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Volkswagen going all out for victory at the Polo R WRC’s last hurrah
Volkswagen bids farewell to the #wrc at the #rally Australia
Mikkelsen/Jæger battling down under to finish runners-up in the world championship Ogier/Ingrassia and Latvala/Anttila determined to go out with a bang
Wolfsburg (11 November 2016). The final chapter of a successful era in rallying: Volkswagen lines up with the Polo R #wrc in the FIA World #rally Championship (WRC) for the last time. The 2013, 2014, 2015 and 2016* world champions have a definite maxim for the #rally Australia, the final round of the season from 17 to 20 November: milestone, not melancholy. Andreas Mikkelsen/Anders Jæger (N/N), in particular, will be going all out for victory down under – as will their team-mates Sébastien Ogier/Julien Ingrassia (F/F) and Jari-Matti Latvala/Miikka Anttila (FIN/FIN). The three driver/co-driver pairings have amassed a total of 42 wins from 51 rallies – and with 621 stage wins from 935 special stages, the Volkswagen duos have clocked the fastest time on two out of every three stages over the past four years. A further 23 special stages and 312.98 kilometres against the clock around Coffs Harbour await the three Polo R WRCs, which have so far completed a total of 47,873.44 kilometres at #rally speed.
Play it again, Andreas and Anders – all or nothing in the battle for second place
A four-way battle is raging for second place in the World #rally Championship – and Andreas Mikkelsen and Anders Jæger are in the thick of it. The Volkswagen duo is currently third in the overall standings, 14 points behind second-placed Thierry Neuville/Nicolas Gilsoul (B/B, Hyundai), but three points ahead of Hayden Paddon/John Kennard (NZ/NZ, Hyundai) and ten clear of Dani Sordo/Marc Martí (E/E, Hyundai). To end the season as the runners-up in the world championship, they must claim a podium finish at least – preferably the win. The starting position also plays a major role in Australia. The order for Friday and Saturday is determined by the current positions in the world championship. This can be a disadvantage for the early starters, and an advantage for the world #rally cars starting further down the field. So far this season, only one duo has managed to win a #rally on loose gravel from one of the first three starting positions: a certain Mikkelsen and Jæger.
Play it again, Seb and Julien – miracles do happen
Coffs Harbour, 13 September 2015, 13:49 and eleven seconds – Sébastien Ogier and Julien Ingrassia cross the finish line at the 2015 #rally Australia as winners to wrap up the world championship and secure the Manufacturers’ title for Volkswagen. The magnitude of this achievement in 2015 was bordering on miraculous: the #rally Australia is regarded as one of the very worst events, at which to open the route. However, Ogier and Ingrassia defied both physics and pre-race predictions to win. In 2016, the regulations regarding the starting order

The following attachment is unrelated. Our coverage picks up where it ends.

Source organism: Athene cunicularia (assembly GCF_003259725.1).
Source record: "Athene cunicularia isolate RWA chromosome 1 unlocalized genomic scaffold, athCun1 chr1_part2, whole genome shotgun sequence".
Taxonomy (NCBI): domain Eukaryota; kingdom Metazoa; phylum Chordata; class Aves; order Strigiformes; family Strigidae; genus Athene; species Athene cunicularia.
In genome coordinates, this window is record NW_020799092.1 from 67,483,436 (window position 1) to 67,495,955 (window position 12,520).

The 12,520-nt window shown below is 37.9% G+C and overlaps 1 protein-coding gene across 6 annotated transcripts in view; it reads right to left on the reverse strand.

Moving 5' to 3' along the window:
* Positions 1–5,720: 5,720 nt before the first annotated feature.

were changed, further exacerbating their situation – were they to produce another #rally miracle, it would be the 39th victory for Ogier/Ingrassia, the 32nd with Volkswagen. Motivation enough for the four-time world #rally champions.
Play it again, Jari-Matti and Miikka – in pursuit of a happy ending
The 2016 season has hardly been a lucky one for Jari-Matti Latvala/Miikka Anttila. Their goal down under is to bring the year to a positive end – ideally with a win. Latvala/Anttila’s last victory came in very similar conditions at the #rally Mexico, which was also held on powdery, sandy gravel. They start sixth, the most favourable starting position of the three Volkswagen drivers.
Strobe lighting in the rainforest, coupled with a mix of monster and mini stages
Narrow and winding, or wide and flowing: the route at the #rally Australia features a wide range of characteristics. One minute you are flat-out on open ground, the next you are winding your way through tight sections, lined by unforgiving trees in the Australian rainforest. With the low sun, the result is an effect similar to strobe lighting, as the cars race in and out of the shadows. This is only exacerbated by the road surface. Extremely fine sand is whipped up into large dust clouds, restricting visibility for the drivers and demanding the utmost concentration.
One of the longest stages of the season awaits the drivers and co-drivers on Saturday, in the form of “Nambucca”. Exactly 50.80 kilometres must be overcome. The enormous length and the wide variety of different surfaces encountered make this one of the greatest challenges of the entire #rally. Far shorter, but by no means less spectacular, are the six spectator stages at the #rally Australia. The “Raceway” stage features on Friday and Saturday. The 1.37- kilometre Rallycross circuit has plenty of potential for a spectacular drift show. The same goes for “Destination NSW”. The spectator stage in Coffs Harbour is the final stage on both of the first two days of the #rally. As in 2015, the final stage of the #rally Australia, and this time the 2016 #rally season, will be the beautifully-named “Wedding Bells” Power Stage.
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